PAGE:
Roy Grimes, left, gets a first look at the actual presidential pardon in his attorney Patrick Noel's office on March 15, 2013 Source: Times Free Press
CHATTANOOGA - Roy Grimes knows he is among the fortunate few, one of 17 Americans who received a pardon from President Barack Obama in March.
The 72-year-old mechanical engineer from Athens, Tenn., isn't sure why he was among those chosen for a presidential pardon, although he's lived a respectable life for a half century since he helped alter a money order to steal $40.83 from the East Ridge post office in 1960.
Grimes pleaded guilty to two counts of altering a postal order and was sentenced to 18 months' probation. Like all felons, he was stripped of his civil liberties, including losing the right to vote or own a gun.
Grimes told the Chattanooga Times Free Press that for years he's wanted a single-action Colt peacemaker, the type cowboys like Clint Eastwood and Chuck Connors carried in his favorite TV Westerns. The pardon is a step toward making that wish come true.
He said he doesn't know why he committed the crime when he was 20 years old or how he and his friend got the money order that had been made out to a finance company. He remembers they split the money but not how he spent it.
"We would have probably squandered it on candy or something," he said.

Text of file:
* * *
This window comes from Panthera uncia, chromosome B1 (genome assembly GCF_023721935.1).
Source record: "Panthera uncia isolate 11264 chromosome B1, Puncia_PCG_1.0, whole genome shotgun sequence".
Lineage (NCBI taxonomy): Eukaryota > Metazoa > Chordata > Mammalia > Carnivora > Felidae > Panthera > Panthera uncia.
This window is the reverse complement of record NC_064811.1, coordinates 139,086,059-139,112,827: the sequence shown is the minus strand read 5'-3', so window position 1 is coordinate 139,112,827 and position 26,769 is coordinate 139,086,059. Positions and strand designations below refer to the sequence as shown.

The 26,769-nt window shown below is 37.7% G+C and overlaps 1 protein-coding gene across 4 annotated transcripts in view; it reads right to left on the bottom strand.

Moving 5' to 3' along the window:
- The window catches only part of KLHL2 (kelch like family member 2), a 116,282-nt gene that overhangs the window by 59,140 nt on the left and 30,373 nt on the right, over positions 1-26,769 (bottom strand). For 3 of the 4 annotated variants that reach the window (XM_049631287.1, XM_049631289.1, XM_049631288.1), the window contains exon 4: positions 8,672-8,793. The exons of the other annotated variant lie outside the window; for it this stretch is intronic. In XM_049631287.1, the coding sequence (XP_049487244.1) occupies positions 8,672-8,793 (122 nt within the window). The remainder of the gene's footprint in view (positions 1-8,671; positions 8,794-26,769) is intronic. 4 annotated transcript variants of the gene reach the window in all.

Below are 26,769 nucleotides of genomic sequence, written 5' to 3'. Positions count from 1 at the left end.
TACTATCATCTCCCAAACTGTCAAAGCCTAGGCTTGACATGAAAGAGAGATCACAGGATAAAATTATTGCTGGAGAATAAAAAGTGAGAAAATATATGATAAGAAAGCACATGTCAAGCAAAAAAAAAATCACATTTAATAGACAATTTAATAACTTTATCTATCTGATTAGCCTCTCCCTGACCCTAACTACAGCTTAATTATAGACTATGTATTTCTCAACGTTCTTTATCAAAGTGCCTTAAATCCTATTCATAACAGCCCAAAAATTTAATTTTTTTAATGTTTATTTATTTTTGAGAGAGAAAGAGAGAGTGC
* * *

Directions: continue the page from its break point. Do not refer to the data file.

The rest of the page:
"You probably spent it on gas, more than likely," said Frances, his wife of 52 years.
After his conviction, Grimes got married, worked and attended college at the University of Chattanooga and the University of Tennessee at Knoxville to earn his degree. He raised children and now has grandchildren.
He didn't apply for a pardon until August 2010, and he heard little after that from the Office of the Pardon Attorney. He and his wife were interviewed by an FBI agent, and U.S. Rep. John J. "Jimmy" Duncan sent a letter supporting a pardon.
Obama has pardoned only about 2 percent of all who have asked, the lowest percentage of any modern president, and there's no official explanation for why Grimes was one of them.
"We have no idea," said Patrick Noel, Grimes' attorney. "I don't know if we can even find out."
Grimes pays attention to news of local arrests, especially arrests of young people.
"It breaks my heart," he said. "I would like to be able to tell them they don't need to do that. It will bother them and follow them their entire life."